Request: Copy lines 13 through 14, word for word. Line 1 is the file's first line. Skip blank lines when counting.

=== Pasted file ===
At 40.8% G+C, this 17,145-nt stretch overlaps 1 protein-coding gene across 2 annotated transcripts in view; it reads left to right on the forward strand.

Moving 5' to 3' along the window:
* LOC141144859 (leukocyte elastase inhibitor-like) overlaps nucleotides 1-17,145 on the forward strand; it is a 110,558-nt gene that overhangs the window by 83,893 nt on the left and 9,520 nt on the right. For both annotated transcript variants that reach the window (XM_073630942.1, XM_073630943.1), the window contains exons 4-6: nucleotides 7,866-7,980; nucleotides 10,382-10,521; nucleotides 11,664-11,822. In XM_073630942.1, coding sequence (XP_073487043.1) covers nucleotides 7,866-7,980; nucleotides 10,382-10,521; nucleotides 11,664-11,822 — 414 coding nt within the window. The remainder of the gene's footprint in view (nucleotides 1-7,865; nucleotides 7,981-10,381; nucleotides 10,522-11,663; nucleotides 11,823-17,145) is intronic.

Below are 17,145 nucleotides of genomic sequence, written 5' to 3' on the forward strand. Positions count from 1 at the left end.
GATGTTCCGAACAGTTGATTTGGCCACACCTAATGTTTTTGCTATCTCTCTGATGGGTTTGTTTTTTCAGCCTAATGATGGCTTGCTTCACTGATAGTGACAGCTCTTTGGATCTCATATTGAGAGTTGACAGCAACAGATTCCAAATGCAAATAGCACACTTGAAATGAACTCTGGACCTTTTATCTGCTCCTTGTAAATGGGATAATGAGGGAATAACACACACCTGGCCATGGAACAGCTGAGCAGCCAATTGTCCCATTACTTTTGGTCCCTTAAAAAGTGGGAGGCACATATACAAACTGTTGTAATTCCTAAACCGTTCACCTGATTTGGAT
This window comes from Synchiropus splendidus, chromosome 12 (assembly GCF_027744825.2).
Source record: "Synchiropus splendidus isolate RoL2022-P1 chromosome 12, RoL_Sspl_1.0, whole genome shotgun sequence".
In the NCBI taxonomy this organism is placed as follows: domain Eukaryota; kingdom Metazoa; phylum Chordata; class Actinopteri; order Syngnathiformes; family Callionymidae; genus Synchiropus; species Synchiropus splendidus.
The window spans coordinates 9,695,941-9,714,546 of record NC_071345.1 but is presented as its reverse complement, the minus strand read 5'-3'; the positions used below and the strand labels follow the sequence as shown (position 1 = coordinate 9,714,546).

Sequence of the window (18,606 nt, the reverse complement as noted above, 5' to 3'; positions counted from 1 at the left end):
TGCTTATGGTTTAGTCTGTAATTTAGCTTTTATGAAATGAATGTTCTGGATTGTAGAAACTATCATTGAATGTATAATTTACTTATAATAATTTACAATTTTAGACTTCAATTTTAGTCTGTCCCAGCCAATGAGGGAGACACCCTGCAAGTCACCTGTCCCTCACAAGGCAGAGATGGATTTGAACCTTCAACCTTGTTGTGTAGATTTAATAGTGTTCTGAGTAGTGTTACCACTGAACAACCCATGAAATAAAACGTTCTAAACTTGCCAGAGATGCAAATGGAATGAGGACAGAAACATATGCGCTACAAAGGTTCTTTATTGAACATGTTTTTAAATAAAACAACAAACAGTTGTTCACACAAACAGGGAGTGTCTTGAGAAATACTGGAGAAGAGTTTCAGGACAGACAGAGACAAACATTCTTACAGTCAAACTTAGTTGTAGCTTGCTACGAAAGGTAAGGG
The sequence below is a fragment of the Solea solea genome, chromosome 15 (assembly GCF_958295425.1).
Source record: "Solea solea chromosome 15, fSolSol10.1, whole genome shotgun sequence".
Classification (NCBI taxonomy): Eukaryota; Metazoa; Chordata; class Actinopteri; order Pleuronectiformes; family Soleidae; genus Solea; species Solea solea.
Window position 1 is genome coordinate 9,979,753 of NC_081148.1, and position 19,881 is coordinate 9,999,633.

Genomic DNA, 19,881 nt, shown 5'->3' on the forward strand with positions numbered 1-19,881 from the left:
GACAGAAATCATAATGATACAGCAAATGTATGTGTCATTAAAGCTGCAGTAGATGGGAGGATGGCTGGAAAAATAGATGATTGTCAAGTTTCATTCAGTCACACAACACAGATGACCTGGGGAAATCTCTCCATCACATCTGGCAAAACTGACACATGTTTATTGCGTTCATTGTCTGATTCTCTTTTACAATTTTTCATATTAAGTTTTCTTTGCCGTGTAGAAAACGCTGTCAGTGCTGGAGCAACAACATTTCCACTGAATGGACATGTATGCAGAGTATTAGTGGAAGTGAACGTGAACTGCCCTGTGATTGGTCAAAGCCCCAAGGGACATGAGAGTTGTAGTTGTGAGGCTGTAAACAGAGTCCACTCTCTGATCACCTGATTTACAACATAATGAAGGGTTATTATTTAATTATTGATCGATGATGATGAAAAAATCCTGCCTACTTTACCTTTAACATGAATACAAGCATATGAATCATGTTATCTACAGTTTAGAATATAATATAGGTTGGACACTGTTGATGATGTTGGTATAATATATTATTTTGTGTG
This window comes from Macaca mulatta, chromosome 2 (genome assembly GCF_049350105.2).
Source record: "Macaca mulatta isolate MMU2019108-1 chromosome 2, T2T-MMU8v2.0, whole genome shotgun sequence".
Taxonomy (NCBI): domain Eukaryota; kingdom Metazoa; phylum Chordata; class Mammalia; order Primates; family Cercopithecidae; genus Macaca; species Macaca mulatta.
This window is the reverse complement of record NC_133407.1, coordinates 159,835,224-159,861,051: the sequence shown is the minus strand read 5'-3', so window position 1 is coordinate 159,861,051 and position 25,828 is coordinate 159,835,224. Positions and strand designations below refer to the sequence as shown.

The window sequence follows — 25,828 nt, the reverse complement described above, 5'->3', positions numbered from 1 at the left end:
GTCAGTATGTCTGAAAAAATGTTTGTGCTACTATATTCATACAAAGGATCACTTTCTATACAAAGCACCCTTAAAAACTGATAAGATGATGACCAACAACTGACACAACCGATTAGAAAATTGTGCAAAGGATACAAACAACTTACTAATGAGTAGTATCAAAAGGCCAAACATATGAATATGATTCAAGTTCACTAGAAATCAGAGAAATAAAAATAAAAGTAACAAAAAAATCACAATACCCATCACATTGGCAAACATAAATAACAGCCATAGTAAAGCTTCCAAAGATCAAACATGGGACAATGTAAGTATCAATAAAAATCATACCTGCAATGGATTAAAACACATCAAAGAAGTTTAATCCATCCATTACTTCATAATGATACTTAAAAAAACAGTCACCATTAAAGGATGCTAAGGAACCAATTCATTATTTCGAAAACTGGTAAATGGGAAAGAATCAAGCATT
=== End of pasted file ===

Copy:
Source record: "Solea solea chromosome 15, fSolSol10.1, whole genome shotgun sequence".
Classification (NCBI taxonomy): Eukaryota; Metazoa; Chordata; class Actinopteri; order Pleuronectiformes; family Soleidae; genus Solea; species Solea solea.